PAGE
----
Fed Raises Rates for First Time Since 2018
The Federal Reserve of the United States (Fed) has raised its key rate by 25 basic points for the first time since December 2018 following the meeting on March 16-17. By the end of the year, it could reach 1.9% due to a 40-year-high inflation, according to Fed estimates.
The monetary authority has noted that geopolitical tensions could lead to higher consumer prices. The inflation forecast for this year has been raised from 2.6% to 4.3%, and for the next year from 2.3% to 2.7%. US GDP growth estimate for 2022 downgraded from 4% to 2.8%.
Committee members have indicated the reduction of the Fed’s balance sheet may begin at one of the next meetings. The regulator Chairman Jerome Powell has recalled this process would be faster than in the past. A more active rate hike is also possible. Such measures may be required to prevent inflation from fixing at an elevated level.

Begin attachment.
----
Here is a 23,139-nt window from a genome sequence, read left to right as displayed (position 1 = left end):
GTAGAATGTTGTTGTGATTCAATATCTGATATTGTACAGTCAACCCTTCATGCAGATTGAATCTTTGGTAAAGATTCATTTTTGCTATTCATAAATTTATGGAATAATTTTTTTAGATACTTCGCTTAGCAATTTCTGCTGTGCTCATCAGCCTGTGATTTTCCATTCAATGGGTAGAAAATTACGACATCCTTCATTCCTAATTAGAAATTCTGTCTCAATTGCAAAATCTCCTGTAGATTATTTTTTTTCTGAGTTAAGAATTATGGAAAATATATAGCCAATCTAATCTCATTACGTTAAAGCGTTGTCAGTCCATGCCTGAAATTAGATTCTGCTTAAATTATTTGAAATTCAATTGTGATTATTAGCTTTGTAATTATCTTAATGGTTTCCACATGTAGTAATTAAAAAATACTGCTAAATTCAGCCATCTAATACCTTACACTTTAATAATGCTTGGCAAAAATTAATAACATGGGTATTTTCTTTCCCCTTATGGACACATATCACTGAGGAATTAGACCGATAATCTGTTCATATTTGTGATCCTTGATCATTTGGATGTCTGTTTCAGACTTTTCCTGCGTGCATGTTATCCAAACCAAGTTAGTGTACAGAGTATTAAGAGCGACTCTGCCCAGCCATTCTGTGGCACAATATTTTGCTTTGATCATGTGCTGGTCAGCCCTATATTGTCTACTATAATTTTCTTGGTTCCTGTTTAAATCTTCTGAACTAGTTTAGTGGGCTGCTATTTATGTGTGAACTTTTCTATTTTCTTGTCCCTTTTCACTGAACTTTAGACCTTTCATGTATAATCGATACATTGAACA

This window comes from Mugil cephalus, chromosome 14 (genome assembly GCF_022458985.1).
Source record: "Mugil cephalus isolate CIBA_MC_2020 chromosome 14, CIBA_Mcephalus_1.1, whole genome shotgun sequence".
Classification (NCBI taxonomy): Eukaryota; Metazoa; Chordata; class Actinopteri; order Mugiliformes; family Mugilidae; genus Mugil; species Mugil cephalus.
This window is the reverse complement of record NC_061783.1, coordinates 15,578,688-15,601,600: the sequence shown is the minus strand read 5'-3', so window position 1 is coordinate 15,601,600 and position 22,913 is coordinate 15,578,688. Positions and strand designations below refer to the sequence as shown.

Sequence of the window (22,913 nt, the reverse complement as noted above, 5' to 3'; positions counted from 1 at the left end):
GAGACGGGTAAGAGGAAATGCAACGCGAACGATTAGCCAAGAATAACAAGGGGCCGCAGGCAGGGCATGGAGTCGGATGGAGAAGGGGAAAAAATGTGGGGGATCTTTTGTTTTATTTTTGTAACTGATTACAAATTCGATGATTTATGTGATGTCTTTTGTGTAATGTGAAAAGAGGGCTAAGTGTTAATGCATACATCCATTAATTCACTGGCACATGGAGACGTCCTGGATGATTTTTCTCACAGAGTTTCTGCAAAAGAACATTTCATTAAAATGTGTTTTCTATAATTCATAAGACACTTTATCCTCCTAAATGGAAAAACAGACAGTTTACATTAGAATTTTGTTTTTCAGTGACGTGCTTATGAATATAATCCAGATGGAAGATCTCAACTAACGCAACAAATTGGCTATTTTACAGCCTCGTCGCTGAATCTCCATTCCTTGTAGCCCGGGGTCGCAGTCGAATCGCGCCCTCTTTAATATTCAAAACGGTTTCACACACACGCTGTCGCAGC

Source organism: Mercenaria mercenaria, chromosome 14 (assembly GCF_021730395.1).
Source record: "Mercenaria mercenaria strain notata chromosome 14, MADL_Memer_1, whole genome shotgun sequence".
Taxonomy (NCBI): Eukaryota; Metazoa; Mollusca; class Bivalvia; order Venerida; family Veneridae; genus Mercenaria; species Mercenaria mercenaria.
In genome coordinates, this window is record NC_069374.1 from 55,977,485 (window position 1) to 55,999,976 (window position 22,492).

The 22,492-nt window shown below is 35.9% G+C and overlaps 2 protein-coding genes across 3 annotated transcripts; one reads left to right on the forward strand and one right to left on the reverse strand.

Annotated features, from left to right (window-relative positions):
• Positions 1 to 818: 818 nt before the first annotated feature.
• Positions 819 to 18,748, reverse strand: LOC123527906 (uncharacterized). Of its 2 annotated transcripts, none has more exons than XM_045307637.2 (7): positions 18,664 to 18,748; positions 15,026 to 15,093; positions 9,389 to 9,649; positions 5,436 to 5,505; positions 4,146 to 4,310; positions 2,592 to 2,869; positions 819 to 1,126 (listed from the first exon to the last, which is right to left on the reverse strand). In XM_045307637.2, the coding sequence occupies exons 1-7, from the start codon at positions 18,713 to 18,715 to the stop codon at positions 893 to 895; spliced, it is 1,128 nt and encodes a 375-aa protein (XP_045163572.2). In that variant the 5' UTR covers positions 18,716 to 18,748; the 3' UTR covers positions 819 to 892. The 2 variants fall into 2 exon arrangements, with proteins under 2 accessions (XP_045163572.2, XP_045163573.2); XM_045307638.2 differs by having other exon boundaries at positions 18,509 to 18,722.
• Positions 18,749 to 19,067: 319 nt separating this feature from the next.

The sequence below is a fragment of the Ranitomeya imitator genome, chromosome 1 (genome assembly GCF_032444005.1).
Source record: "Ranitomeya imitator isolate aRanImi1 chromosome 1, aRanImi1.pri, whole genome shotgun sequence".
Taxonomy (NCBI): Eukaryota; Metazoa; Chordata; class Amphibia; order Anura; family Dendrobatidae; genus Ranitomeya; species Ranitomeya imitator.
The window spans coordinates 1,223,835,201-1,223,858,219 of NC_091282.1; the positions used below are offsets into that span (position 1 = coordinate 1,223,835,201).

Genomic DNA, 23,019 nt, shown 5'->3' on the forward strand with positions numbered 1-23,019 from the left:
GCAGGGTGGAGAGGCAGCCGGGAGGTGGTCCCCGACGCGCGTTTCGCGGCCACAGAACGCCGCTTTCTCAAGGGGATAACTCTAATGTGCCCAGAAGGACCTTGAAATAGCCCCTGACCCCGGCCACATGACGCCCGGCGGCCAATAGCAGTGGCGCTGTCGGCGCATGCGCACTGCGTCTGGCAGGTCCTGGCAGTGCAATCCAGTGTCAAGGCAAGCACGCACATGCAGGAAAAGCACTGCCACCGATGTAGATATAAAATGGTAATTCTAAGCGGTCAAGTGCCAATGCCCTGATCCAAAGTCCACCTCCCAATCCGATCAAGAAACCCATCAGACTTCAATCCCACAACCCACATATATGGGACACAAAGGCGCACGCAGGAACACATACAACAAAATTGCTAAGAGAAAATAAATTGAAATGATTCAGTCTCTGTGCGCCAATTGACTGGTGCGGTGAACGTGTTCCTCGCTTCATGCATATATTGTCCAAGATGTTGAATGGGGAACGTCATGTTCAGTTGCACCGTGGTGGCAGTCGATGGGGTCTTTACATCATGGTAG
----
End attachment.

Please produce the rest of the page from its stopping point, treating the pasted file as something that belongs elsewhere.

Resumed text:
The negative reaction of world markets to the outcome of the Fed meeting was of a short-term nature. Some investors did not rule out an increase of 50 basic points at once.
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